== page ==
Lighting ‘3 Blind Mice’

A cinematographer should always be looking for ways to enhance the story through camerawork and lighting. 18 months ago I lensed a short film called 3 Blind Mice, which sadly seems permanently mired in no-budget postproduction hell. It comprises a trio of vignettes linked by a common theme. Each vignette featured two characters: one real, one supernatural or imaginary. In preproduction, director KT Roberts told me that she wanted the unreal characters to look somehow artificial, so I decided to give these characters each a perfect halo of backlight, whilst simultaneously eliminating all shadows on their faces. By contrast, the real characters would have no backlight and a grittier look to their faces with light and shade.

2-girl 2-monkey

The first vignette to go before the camera was an interior scene, so we sat the unreal character (Charlotte Quinney, above right) in front of the window for backlight, and used a 4 bank 4ft kinoflo and a collapsible reflector to evenly light her face.  The natural daylight was reinforced by a 1.2K HMI outside the window, gelled pink to match the colour scheme of the set dressing and suggest sunset. The real character (Libby Stewart Power, above left) was strongly lit from the right side by the “daylight”, with only a low level of fill from the reflector off left.

3-alive 3-dead

The other two vignettes were daylight exteriors. In both cases the 1.2K was used to halo the unreal character, with a reflector and silver foamcore used to fill in their faces (Will Attenborough, above right – third vignette). The 1.2K was used again when shooting the real characters, this time bouncing it off the reflector onto one side of their face. In the case of the final vignette, the other side of the real character’s face (Jack Mosedale, above left) was filled in by natural light, so we brought in a black drape hung from a flag arm as negative fill to combat this.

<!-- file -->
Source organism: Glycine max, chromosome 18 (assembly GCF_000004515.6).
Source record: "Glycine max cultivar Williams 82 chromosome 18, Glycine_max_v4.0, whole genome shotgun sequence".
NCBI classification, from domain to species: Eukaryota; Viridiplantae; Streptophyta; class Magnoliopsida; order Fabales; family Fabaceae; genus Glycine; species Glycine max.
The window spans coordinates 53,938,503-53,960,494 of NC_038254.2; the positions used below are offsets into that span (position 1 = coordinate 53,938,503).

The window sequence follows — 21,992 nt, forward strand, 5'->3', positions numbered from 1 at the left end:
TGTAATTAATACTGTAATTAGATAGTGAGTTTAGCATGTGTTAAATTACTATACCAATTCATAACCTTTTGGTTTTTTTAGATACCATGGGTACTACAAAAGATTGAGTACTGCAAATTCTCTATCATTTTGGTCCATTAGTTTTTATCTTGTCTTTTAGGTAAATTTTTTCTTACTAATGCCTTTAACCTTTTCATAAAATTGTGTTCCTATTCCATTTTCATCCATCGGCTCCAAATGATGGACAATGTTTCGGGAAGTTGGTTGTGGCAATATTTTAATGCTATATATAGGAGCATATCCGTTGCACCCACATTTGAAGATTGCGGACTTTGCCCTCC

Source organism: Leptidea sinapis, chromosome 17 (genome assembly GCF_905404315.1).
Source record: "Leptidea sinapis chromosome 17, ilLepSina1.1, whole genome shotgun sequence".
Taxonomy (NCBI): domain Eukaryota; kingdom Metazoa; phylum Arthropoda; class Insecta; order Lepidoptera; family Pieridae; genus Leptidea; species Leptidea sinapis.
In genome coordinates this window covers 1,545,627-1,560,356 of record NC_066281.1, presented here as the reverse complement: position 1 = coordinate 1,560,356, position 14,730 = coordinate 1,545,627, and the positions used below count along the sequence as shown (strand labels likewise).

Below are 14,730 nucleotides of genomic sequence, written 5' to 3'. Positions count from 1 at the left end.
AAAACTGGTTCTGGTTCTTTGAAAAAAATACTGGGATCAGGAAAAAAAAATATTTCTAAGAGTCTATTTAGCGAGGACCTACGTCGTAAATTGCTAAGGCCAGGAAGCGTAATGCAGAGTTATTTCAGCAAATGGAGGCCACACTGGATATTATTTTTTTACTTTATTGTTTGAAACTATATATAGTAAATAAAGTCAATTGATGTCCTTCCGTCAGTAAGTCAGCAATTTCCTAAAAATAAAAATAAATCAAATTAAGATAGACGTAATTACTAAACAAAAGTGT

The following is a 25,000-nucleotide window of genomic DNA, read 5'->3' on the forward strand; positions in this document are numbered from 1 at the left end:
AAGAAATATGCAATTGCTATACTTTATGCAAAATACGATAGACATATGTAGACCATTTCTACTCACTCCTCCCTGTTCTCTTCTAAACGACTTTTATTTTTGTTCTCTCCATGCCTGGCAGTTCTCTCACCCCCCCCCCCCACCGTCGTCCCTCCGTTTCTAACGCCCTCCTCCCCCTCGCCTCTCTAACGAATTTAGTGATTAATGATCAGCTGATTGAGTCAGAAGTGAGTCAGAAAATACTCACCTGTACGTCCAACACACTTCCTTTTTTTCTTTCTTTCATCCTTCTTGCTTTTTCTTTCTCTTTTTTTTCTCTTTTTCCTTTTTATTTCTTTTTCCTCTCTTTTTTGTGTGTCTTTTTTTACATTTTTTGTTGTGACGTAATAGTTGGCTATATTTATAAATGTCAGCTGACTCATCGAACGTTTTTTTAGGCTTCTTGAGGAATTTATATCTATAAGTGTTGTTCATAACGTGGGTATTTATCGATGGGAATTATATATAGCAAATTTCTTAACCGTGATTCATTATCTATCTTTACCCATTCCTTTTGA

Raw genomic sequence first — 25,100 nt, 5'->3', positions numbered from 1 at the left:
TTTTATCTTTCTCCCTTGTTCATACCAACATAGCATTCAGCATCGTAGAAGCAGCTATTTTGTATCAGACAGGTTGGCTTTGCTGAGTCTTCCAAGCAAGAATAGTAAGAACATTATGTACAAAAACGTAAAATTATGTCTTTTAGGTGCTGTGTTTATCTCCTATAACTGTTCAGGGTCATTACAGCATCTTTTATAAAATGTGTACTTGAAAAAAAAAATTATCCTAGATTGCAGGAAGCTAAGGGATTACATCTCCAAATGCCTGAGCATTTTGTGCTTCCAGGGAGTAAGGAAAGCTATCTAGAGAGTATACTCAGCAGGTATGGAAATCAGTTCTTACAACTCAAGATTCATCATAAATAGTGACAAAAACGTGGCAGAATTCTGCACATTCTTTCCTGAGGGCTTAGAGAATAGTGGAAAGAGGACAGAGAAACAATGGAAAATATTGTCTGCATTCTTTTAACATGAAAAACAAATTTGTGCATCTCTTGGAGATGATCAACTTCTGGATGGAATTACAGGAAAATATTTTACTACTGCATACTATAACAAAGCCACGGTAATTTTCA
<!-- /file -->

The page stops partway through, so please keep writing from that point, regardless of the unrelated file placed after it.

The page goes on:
Shooting the real character in the final vignette. At left is the reflector bouncing the HMI (right). In the centre can be seen the black drape creating negative fill.
Shooting the real character in the final vignette. At left is the reflector bouncing the HMI (right). In the centre can be seen the black drape creating negative fill.
Shooting the unreal character, surrounded by matte silver foamcore (bottom right) and a collapsible reflector (bottom left) to remove shadows from his face. The 1.2K HMI in the background creates a halo of backlight around his head.
Shooting the unreal character, surrounded by silver foamcore (bottom right) and a collapsible reflector (left) to remove shadows from his face. The 1.2K HMI in the background creates a halo of backlight around his head.

How have you used lighting to help tell your stories?

Lighting ‘3 Blind Mice’

How to Make Chase Scenes Look Fast

Sarah on the roof rackThere are many ways to shoot a chase scene, but not all of them will give a sense of speed. Today I’m going to look at the chases in a couple of my old films and see what we can learn from them about enhancing the impression of speed.